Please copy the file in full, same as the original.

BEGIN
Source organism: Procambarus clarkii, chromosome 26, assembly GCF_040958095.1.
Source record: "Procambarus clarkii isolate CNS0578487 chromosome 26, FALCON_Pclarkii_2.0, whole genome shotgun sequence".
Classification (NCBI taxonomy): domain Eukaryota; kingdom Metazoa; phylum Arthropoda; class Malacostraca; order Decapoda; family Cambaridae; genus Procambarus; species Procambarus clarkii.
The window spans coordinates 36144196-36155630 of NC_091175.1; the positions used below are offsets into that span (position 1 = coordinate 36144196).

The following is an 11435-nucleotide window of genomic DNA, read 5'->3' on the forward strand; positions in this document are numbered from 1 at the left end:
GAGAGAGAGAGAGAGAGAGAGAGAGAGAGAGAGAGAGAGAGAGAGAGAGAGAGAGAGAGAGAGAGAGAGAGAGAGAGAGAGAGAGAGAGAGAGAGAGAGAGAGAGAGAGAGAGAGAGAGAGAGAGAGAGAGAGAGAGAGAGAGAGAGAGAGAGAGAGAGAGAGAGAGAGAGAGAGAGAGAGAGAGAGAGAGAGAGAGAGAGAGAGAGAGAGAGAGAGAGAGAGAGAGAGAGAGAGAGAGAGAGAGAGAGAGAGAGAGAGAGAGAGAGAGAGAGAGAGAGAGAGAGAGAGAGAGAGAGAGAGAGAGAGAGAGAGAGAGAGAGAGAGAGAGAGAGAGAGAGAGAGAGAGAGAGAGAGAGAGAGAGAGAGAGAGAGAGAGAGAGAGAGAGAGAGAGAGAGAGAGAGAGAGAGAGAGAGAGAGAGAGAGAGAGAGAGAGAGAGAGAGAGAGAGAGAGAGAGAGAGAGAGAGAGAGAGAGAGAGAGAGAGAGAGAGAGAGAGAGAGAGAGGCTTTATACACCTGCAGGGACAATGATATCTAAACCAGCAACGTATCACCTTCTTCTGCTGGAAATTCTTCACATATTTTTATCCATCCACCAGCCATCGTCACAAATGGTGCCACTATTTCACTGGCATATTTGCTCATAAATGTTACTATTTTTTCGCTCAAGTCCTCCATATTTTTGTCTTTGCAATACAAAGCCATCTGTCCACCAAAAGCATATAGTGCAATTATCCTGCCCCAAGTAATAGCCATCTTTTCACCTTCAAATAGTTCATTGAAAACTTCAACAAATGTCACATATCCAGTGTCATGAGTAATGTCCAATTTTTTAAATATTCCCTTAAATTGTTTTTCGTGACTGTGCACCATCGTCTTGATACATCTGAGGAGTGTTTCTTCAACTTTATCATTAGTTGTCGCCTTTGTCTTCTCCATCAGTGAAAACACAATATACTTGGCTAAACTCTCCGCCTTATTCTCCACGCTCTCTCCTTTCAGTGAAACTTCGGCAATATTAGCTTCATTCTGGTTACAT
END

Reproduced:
Source organism: Procambarus clarkii, chromosome 26, assembly GCF_040958095.1.
Source record: "Procambarus clarkii isolate CNS0578487 chromosome 26, FALCON_Pclarkii_2.0, whole genome shotgun sequence".
Classification (NCBI taxonomy): domain Eukaryota; kingdom Metazoa; phylum Arthropoda; class Malacostraca; order Decapoda; family Cambaridae; genus Procambarus; species Procambarus clarkii.
The window spans coordinates 36144196-36155630 of NC_091175.1; the positions used below are offsets into that span (position 1 = coordinate 36144196).

The following is an 11435-nucleotide window of genomic DNA, read 5'->3' on the forward strand; positions in this document are numbered from 1 at the left end:
GAGAGAGAGAGAGAGAGAGAGAGAGAGAGAGAGAGAGAGAGAGAGAGAGAGAGAGAGAGAGAGAGAGAGAGAGAGAGAGAGAGAGAGAGAGAGAGAGAGAGAGAGAGAGAGAGAGAGAGAGAGAGAGAGAGAGAGAGAGAGAGAGAGAGAGAGAGAGAGAGAGAGAGAGAGAGAGAGAGAGAGAGAGAGAGAGAGAGAGAGAGAGAGAGAGAGAGAGAGAGAGAGAGAGAGAGAGAGAGAGAGAGAGAGAGAGAGAGAGAGAGAGAGAGAGAGAGAGAGAGAGAGAGAGAGAGAGAGAGAGAGAGAGAGAGAGAGAGAGAGAGAGAGAGAGAGAGAGAGAGAGAGAGAGAGAGAGAGAGAGAGAGAGAGAGAGAGAGAGAGAGAGAGAGAGAGAGAGAGAGAGAGAGAGAGAGAGAGAGAGAGAGAGAGAGAGAGAGAGAGAGAGAGAGAGAGAGAGAGAGAGAGAGAGAGAGAGAGAGAGAGAGAGAGAGAGAGAGAGAGAGAGGCTTTATACACCTGCAGGGACAATGATATCTAAACCAGCAACGTATCACCTTCTTCTGCTGGAAATTCTTCACATATTTTTATCCATCCACCAGCCATCGTCACAAATGGTGCCACTATTTCACTGGCATATTTGCTCATAAATGTTACTATTTTTTCGCTCAAGTCCTCCATATTTTTGTCTTTGCAATACAAAGCCATCTGTCCACCAAAAGCATATAGTGCAATTATCCTGCCCCAAGTAATAGCCATCTTTTCACCTTCAAATAGTTCATTGAAAACTTCAACAAATGTCACATATCCAGTGTCATGAGTAATGTCCAATTTTTTAAATATTCCCTTAAATTGTTTTTCGTGACTGTGCACCATCGTCTTGATACATCTGAGGAGTGTTTCTTCAACTTTATCATTAGTTGTCGCCTTTGTCTTCTCCATCAGTGAAAACACAATATACTTGGCTAAACTCTCCGCCTTATTCTCCACGCTCTCTCCTTTCAGTGAAACTTCGGCAATATTAGCTTCATTCTGGTTACAT